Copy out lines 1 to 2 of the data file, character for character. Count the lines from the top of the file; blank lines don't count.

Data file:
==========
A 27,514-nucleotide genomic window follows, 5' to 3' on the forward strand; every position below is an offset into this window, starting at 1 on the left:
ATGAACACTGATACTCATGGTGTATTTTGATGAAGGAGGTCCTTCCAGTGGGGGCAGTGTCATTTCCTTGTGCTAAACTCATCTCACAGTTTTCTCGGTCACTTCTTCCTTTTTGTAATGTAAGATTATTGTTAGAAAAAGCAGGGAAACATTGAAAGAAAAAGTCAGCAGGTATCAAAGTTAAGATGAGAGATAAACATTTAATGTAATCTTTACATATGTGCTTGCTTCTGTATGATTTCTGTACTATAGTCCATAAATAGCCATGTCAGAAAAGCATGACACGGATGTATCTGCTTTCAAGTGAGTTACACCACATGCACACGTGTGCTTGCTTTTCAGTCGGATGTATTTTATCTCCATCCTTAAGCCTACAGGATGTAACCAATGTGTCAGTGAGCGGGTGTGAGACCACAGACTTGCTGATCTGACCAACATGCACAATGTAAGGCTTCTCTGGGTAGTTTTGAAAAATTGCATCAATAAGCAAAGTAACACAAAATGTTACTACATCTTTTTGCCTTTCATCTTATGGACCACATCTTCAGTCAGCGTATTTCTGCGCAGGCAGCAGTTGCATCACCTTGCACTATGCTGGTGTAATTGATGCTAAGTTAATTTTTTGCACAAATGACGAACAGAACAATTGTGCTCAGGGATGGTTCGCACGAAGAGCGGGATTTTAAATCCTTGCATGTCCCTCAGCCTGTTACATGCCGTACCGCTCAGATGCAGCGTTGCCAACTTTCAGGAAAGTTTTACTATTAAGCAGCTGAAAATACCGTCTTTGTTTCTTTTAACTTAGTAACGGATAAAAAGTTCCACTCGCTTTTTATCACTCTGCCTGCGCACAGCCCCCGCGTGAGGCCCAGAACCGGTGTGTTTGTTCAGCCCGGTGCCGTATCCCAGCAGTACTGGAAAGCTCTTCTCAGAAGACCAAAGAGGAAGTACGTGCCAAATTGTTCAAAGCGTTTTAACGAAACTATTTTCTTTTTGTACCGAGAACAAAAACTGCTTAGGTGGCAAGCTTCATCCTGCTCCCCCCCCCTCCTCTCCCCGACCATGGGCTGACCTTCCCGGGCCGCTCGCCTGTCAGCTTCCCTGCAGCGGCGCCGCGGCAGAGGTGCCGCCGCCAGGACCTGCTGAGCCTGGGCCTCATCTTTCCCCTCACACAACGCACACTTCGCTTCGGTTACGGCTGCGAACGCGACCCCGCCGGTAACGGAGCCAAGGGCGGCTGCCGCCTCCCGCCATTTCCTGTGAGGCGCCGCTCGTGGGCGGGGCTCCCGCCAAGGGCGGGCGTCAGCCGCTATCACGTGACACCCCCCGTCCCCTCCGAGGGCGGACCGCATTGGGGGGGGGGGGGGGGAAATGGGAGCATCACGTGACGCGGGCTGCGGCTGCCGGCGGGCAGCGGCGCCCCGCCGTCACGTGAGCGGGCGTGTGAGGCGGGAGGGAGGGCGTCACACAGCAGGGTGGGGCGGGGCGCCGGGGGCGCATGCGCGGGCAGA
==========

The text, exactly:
A 27,514-nucleotide genomic window follows, 5' to 3' on the forward strand; every position below is an offset into this window, starting at 1 on the left:
ATGAACACTGATACTCATGGTGTATTTTGATGAAGGAGGTCCTTCCAGTGGGGGCAGTGTCATTTCCTTGTGCTAAACTCATCTCACAGTTTTCTCGGTCACTTCTTCCTTTTTGTAATGTAAGATTATTGTTAGAAAAAGCAGGGAAACATTGAAAGAAAAAGTCAGCAGGTATCAAAGTTAAGATGAGAGATAAACATTTAATGTAATCTTTACATATGTGCTTGCTTCTGTATGATTTCTGTACTATAGTCCATAAATAGCCATGTCAGAAAAGCATGACACGGATGTATCTGCTTTCAAGTGAGTTACACCACATGCACACGTGTGCTTGCTTTTCAGTCGGATGTATTTTATCTCCATCCTTAAGCCTACAGGATGTAACCAATGTGTCAGTGAGCGGGTGTGAGACCACAGACTTGCTGATCTGACCAACATGCACAATGTAAGGCTTCTCTGGGTAGTTTTGAAAAATTGCATCAATAAGCAAAGTAACACAAAATGTTACTACATCTTTTTGCCTTTCATCTTATGGACCACATCTTCAGTCAGCGTATTTCTGCGCAGGCAGCAGTTGCATCACCTTGCACTATGCTGGTGTAATTGATGCTAAGTTAATTTTTTGCACAAATGACGAACAGAACAATTGTGCTCAGGGATGGTTCGCACGAAGAGCGGGATTTTAAATCCTTGCATGTCCCTCAGCCTGTTACATGCCGTACCGCTCAGATGCAGCGTTGCCAACTTTCAGGAAAGTTTTACTATTAAGCAGCTGAAAATACCGTCTTTGTTTCTTTTAACTTAGTAACGGATAAAAAGTTCCACTCGCTTTTTATCACTCTGCCTGCGCACAGCCCCCGCGTGAGGCCCAGAACCGGTGTGTTTGTTCAGCCCGGTGCCGTATCCCAGCAGTACTGGAAAGCTCTTCTCAGAAGACCAAAGAGGAAGTACGTGCCAAATTGTTCAAAGCGTTTTAACGAAACTATTTTCTTTTTGTACCGAGAACAAAAACTGCTTAGGTGGCAAGCTTCATCCTGCTCCCCCCCCCTCCTCTCCCCGACCATGGGCTGACCTTCCCGGGCCGCTCGCCTGTCAGCTTCCCTGCAGCGGCGCCGCGGCAGAGGTGCCGCCGCCAGGACCTGCTGAGCCTGGGCCTCATCTTTCCCCTCACACAACGCACACTTCGCTTCGGTTACGGCTGCGAACGCGACCCCGCCGGTAACGGAGCCAAGGGCGGCTGCCGCCTCCCGCCATTTCCTGTGAGGCGCCGCTCGTGGGCGGGGCTCCCGCCAAGGGCGGGCGTCAGCCGCTATCACGTGACACCCCCCGTCCCCTCCGAGGGCGGACCGCATTGGGGGGGGGGGGGGGGAAATGGGAGCATCACGTGACGCGGGCTGCGGCTGCCGGCGGGCAGCGGCGCCCCGCCGTCACGTGAGCGGGCGTGTGAGGCGGGAGGGAGGGCGTCACACAGCAGGGTGGGGCGGGGCGCCGGGGGCGCATGCGCGGGCAGA